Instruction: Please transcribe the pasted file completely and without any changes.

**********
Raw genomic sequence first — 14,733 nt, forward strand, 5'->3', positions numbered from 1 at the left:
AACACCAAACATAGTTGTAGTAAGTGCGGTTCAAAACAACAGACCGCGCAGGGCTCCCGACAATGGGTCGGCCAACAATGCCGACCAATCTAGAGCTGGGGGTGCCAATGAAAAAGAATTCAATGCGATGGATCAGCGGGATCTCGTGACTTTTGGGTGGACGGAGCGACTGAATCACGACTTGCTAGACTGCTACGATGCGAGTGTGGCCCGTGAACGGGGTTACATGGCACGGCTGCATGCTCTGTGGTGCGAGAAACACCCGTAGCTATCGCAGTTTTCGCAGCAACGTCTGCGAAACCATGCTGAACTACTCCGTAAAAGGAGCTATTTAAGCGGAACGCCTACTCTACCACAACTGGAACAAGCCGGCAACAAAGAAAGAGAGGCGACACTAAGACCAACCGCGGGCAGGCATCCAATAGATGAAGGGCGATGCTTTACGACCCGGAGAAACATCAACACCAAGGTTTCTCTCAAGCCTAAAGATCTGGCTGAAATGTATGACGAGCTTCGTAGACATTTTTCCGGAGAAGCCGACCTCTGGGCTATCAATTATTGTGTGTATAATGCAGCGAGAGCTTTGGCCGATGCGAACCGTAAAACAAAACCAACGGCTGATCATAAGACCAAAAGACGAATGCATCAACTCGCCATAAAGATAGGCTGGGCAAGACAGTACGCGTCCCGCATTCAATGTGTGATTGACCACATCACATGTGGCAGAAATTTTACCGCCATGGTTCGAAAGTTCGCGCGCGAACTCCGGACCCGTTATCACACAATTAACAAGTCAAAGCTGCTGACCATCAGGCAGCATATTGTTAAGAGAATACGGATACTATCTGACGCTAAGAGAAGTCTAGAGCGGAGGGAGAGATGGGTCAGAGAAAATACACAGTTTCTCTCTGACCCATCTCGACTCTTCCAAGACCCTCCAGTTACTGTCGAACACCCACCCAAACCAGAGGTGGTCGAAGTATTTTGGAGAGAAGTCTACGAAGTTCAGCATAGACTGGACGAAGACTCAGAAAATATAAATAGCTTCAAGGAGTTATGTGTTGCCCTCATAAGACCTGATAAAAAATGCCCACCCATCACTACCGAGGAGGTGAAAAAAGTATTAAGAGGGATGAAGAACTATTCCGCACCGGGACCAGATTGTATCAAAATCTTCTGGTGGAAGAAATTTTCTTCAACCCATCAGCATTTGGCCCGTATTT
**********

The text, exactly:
Raw genomic sequence first — 14,733 nt, forward strand, 5'->3', positions numbered from 1 at the left:
AACACCAAACATAGTTGTAGTAAGTGCGGTTCAAAACAACAGACCGCGCAGGGCTCCCGACAATGGGTCGGCCAACAATGCCGACCAATCTAGAGCTGGGGGTGCCAATGAAAAAGAATTCAATGCGATGGATCAGCGGGATCTCGTGACTTTTGGGTGGACGGAGCGACTGAATCACGACTTGCTAGACTGCTACGATGCGAGTGTGGCCCGTGAACGGGGTTACATGGCACGGCTGCATGCTCTGTGGTGCGAGAAACACCCGTAGCTATCGCAGTTTTCGCAGCAACGTCTGCGAAACCATGCTGAACTACTCCGTAAAAGGAGCTATTTAAGCGGAACGCCTACTCTACCACAACTGGAACAAGCCGGCAACAAAGAAAGAGAGGCGACACTAAGACCAACCGCGGGCAGGCATCCAATAGATGAAGGGCGATGCTTTACGACCCGGAGAAACATCAACACCAAGGTTTCTCTCAAGCCTAAAGATCTGGCTGAAATGTATGACGAGCTTCGTAGACATTTTTCCGGAGAAGCCGACCTCTGGGCTATCAATTATTGTGTGTATAATGCAGCGAGAGCTTTGGCCGATGCGAACCGTAAAACAAAACCAACGGCTGATCATAAGACCAAAAGACGAATGCATCAACTCGCCATAAAGATAGGCTGGGCAAGACAGTACGCGTCCCGCATTCAATGTGTGATTGACCACATCACATGTGGCAGAAATTTTACCGCCATGGTTCGAAAGTTCGCGCGCGAACTCCGGACCCGTTATCACACAATTAACAAGTCAAAGCTGCTGACCATCAGGCAGCATATTGTTAAGAGAATACGGATACTATCTGACGCTAAGAGAAGTCTAGAGCGGAGGGAGAGATGGGTCAGAGAAAATACACAGTTTCTCTCTGACCCATCTCGACTCTTCCAAGACCCTCCAGTTACTGTCGAACACCCACCCAAACCAGAGGTGGTCGAAGTATTTTGGAGAGAAGTCTACGAAGTTCAGCATAGACTGGACGAAGACTCAGAAAATATAAATAGCTTCAAGGAGTTATGTGTTGCCCTCATAAGACCTGATAAAAAATGCCCACCCATCACTACCGAGGAGGTGAAAAAAGTATTAAGAGGGATGAAGAACTATTCCGCACCGGGACCAGATTGTATCAAAATCTTCTGGTGGAAGAAATTTTCTTCAACCCATCAGCATTTGGCCCGTATTT